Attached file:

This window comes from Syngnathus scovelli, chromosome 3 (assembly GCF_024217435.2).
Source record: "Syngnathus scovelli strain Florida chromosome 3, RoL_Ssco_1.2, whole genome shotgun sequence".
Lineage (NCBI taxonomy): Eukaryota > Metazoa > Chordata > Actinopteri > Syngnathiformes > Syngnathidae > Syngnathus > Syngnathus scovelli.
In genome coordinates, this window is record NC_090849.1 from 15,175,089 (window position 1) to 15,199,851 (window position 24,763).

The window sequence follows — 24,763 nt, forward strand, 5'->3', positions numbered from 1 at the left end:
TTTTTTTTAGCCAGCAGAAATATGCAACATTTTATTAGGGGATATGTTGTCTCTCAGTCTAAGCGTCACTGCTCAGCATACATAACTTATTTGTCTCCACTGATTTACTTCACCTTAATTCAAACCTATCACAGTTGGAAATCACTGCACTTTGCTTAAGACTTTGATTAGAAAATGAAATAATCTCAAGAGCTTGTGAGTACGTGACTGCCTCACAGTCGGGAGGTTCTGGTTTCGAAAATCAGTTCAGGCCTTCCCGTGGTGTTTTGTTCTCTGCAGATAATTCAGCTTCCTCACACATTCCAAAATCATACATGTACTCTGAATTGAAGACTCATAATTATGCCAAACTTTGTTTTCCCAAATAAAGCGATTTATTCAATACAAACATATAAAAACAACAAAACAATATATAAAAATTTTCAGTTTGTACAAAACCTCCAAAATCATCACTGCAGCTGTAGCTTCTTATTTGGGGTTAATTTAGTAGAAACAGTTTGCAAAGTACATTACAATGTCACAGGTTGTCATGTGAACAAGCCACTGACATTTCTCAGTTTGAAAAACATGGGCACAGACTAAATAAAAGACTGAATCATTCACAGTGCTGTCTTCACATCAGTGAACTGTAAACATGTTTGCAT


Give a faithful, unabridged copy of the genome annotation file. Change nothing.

This window comes from Syngnathus scovelli, chromosome 3 (assembly GCF_024217435.2).
Source record: "Syngnathus scovelli strain Florida chromosome 3, RoL_Ssco_1.2, whole genome shotgun sequence".
Lineage (NCBI taxonomy): Eukaryota > Metazoa > Chordata > Actinopteri > Syngnathiformes > Syngnathidae > Syngnathus > Syngnathus scovelli.
In genome coordinates, this window is record NC_090849.1 from 15,175,089 (window position 1) to 15,199,851 (window position 24,763).

The window sequence follows — 24,763 nt, forward strand, 5'->3', positions numbered from 1 at the left end:
TTTTTTTTAGCCAGCAGAAATATGCAACATTTTATTAGGGGATATGTTGTCTCTCAGTCTAAGCGTCACTGCTCAGCATACATAACTTATTTGTCTCCACTGATTTACTTCACCTTAATTCAAACCTATCACAGTTGGAAATCACTGCACTTTGCTTAAGACTTTGATTAGAAAATGAAATAATCTCAAGAGCTTGTGAGTACGTGACTGCCTCACAGTCGGGAGGTTCTGGTTTCGAAAATCAGTTCAGGCCTTCCCGTGGTGTTTTGTTCTCTGCAGATAATTCAGCTTCCTCACACATTCCAAAATCATACATGTACTCTGAATTGAAGACTCATAATTATGCCAAACTTTGTTTTCCCAAATAAAGCGATTTATTCAATACAAACATATAAAAACAACAAAACAATATATAAAAATTTTCAGTTTGTACAAAACCTCCAAAATCATCACTGCAGCTGTAGCTTCTTATTTGGGGTTAATTTAGTAGAAACAGTTTGCAAAGTACATTACAATGTCACAGGTTGTCATGTGAACAAGCCACTGACATTTCTCAGTTTGAAAAACATGGGCACAGACTAAATAAAAGACTGAATCATTCACAGTGCTGTCTTCACATCAGTGAACTGTAAACATGTTTGCAT